One of the fascinating things about language and popular discourse in the age of the internet is how quickly the cycle of expansion-to-repulsion occurs. It usually goes something like this: a word or phrase enters the popular vocabulary and quickly becomes a trendy, go-to word for the “smart set” (which was itself one of those phrases); moves into the mainstream, where it is appropriated for all sorts of purposes not related to its original meaning; and finally, after having reached peak cultural saturation, is banished to the land of annoying cliches, living out the rest of its existence on businessmens’ page-a-day calendars and motivational memes posted by your mom’s Facebook friends. The examples are legion: “take it to the next level”; “think outside of the box”; “at the end of the day”; anything with “silo”; “leverage” as a verb, not a noun—hell, “jump the shark” jumped the shark years ago. I propose we add another one to the pile. It’s a word that has not only become trite, but advocates for outcomes that range from irritating to disastrous. Ladies and Gentlemen: I hereby propose that we ban disrupt. BEGONE FOUL BUZZWORD
I was having a really good day today; recovering from post-semester burnout, recharging the batteries–all in all, getting to my Happy Place. But then I read Mark Bauerlein’s Op-ed in today’s New York Times, and now I’m all irritated. “What’s the Point of a Professor?” Bauerlein asks; he then goes on to tell us, basically, “not much.” And who’s responsible for this lamentable state of affairs, you might wonder? Well–there’s students, for one. In today’s consumerist and career-over-true-education society, they just don’t engage with professors outside of the classroom transaction. “They have no urge to become disciples,” according to Bauerlein. Why don’t they want to become disciples? Well, colleagues, there’s where it becomes our fault, too:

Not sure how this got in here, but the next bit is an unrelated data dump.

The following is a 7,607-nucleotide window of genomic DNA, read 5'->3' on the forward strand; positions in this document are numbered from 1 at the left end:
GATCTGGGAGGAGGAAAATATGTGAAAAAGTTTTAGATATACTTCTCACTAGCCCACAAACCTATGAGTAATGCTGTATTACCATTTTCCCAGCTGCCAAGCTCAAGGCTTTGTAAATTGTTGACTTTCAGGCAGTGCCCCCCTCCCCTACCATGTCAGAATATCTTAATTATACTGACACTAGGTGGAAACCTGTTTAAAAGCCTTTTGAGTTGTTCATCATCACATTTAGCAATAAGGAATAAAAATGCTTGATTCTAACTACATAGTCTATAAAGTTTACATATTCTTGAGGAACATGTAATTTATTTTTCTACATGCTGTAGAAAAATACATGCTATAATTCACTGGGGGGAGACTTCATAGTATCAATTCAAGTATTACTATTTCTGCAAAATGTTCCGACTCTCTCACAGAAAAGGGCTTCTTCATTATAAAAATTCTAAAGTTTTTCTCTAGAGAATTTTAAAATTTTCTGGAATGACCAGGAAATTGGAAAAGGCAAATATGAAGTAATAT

Sadly, professors pressed for research time don’t want them, either. As a result, most undergraduates never know that stage of development when a learned mind enthralled them and they progressed toward a fuller identity through admiration of and struggle with a role model
Who even realizes they want to become an acolyte of a rock-star professor if they never get to the right “stage of development?” College seems to be reduced, in this view, to a several-year series of rote careerist transactions between infantilized students and disinterested professors. Gone are the halcyon days of yore when professors dispensed wisdom to adoring throngs of geek-groupies, never to return. O THE POOR CHILDREN.
I’ve been on a pretty good tear through Critical Pedagogy literature lately, and one result has been some wrestling on my part with the issues of teaching, scholarship, and activism. In particular, I’ve often been struck at what seems to be a tension—often implicit, sometimes explicit—between “scholarship” and “teaching” at one pole, and “activism” at the other. In my discipline of History, the message is often quite explicit. As Graduate Student Me was immersed in the review literature, the point was driven home time and again: there is no place in scholarship for activism. They diverge at the beginning, and never again the twain shall meet. I always imagined if they did, the result would be something like the Ghostbusters crossing the streams of their proton guns. “That would be bad, right?” “Yes. VERY BAD.”
A few years ago, trapped in the midst of final exam grading, I started posting some of the real howlers I got as answers on Facebook. I didn’t use students’ names, and I don’t “friend” students on FB, so this sort of venting seemed like an OK way for me to keep my sense of humor during the end-term crush.
I have felt guilty about doing that ever since.